Sunday, May 27, 2012

National media under fire from J&K Interlocutors


The interlocutors on Jammu and Kashmir have criticised the role of the media and journalists in the state for "inventing events for political game" and suggested a short-term training to hone their reporting and writing skills."The role of the media, too, has been complex, combining positive peace support with mistruths that undermine peace initiatives. Barring a small handful of anchors and reporters, the national media have underreported conflict areas and tend to focus on moments of violence or recrimination.


"The local media, by contrast, have given far more attention to peace process developments but--as occurs routinely in conflict situations–-there are some amongst them who are selective in what they report and biased in favour of one or another political position," the interlocutors' report made public today said. The report found "flaws" in the role of a few journalists who "invented" quotes for their stories which resulted in "stumbling block" for peacemakers.Commenting on the role of journalists in the state, it said "a few even go as far as inventing events and quotes for stories. To these few, journalism appears to be a political game rather than the pursuit of fact".


"The negative fallout from this kind of journalism is that it acts as a brake on peacemakers who wish to move forward from stated positions, especially amongst the dissident groups," the interlocutors said.The 176-page report of the interlocutors--Dileep Padgaonkar, Radha Kumar and M M Ansari, which was submitted to Home Minister P Chidambaram in October last year, recommended that curbs on Internet and mobile telephone usage need to be urgently reviewed.It has suggested newspaper editors in the state be encouraged to participate in the activities of the Editors Guild of India and other national and South Asian professional bodies.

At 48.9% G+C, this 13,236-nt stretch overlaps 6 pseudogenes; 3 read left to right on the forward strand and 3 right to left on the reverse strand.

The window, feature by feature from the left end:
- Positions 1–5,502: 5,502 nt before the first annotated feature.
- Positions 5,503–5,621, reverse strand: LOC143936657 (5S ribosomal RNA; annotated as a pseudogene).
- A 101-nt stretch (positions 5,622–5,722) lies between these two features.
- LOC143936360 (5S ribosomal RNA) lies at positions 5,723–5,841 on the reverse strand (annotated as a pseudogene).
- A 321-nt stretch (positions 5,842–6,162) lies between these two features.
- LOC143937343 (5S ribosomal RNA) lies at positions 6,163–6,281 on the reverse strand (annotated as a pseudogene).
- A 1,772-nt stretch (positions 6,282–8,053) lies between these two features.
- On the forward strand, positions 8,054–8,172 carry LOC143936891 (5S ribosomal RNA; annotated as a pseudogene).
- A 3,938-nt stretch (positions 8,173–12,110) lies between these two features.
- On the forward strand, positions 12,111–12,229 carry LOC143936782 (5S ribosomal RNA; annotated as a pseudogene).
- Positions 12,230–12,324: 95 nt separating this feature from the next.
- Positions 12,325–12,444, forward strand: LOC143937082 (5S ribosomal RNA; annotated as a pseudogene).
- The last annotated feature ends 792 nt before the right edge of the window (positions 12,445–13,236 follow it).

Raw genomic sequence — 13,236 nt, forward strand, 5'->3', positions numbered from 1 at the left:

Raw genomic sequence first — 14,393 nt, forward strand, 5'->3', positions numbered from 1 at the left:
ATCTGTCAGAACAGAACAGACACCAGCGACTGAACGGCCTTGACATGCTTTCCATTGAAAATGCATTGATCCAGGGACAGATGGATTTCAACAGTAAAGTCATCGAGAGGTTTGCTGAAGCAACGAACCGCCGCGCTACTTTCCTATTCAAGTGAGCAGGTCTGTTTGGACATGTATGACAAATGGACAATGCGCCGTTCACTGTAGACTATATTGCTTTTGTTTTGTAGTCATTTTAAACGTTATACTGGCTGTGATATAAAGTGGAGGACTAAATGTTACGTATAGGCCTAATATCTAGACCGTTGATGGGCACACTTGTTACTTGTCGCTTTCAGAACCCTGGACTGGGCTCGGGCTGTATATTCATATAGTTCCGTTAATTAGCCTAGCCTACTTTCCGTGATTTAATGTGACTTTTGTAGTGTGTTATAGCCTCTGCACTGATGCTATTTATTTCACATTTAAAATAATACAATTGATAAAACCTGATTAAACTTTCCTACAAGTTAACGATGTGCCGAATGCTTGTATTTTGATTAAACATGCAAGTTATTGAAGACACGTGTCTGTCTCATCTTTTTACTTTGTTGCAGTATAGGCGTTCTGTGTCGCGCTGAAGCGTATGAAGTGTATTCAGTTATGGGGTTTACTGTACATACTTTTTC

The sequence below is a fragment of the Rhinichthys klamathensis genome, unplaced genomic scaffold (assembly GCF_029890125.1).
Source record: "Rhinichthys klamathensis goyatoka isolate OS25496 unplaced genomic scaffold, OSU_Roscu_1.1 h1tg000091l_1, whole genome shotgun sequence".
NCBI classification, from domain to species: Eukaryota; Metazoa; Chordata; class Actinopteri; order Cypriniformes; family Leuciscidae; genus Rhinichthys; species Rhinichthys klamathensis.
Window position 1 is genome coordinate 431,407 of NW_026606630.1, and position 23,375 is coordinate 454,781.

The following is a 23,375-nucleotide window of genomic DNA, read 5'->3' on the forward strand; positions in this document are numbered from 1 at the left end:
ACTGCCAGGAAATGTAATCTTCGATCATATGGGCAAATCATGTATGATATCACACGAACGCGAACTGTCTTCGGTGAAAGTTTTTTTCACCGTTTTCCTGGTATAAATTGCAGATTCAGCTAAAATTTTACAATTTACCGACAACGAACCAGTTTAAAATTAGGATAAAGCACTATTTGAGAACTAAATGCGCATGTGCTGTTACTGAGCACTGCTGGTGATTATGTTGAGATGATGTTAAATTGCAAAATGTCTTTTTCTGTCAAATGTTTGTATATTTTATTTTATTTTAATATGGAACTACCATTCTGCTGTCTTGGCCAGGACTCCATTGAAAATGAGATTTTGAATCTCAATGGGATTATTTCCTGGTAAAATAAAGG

Besides, they should be included in the press teams that accompany the President and the Prime Minister during their trips abroad."Journalists from the state should be provided short-term training in institutes of mass communication in order to improve their reporting and writing skills," it said.The interlocutors have also sought involvement of bodies like the Press Council of India or the Editors Guild of India to look into various allegations by publishers and governments."Publishers have alleged that newspapers that do not toe the line are denied government advertisements. On the other hand, the government alleges that certain newspapers publish unsubstantiated stories and engage in a vilification campaign. Both these matters need to be investigated by a body like the Press Council of India or the Editors Guild of India," the report said.


The report noted allegations have also been made to the effect that publishing houses inflate their circulation figures to indulge in malpractices."The Audit Bureau of Circulation (ABC) plays no role in the state. Nor are readership surveys carried out. Both need to be introduced without delay," the report said.Besides, the interlocutors said, the sources of funding of newspapers are also a matter of unhealthy speculation. "A thorough investigation carried out by the Press Council of India can alone settle the issue," they added.The interlocutors found some part of the credibility gap resulting from the combination of poor communication strategies, a media that is ignorant or dismissive of the very real hurdles that obstruct peace processes and a political climate that seeks to damage rather than construct. "The wear and tear engendered by this combination of negativities should not be underestimated. A new communications strategy needs to be developed, in which peace process reporting is at the core," it concluded.

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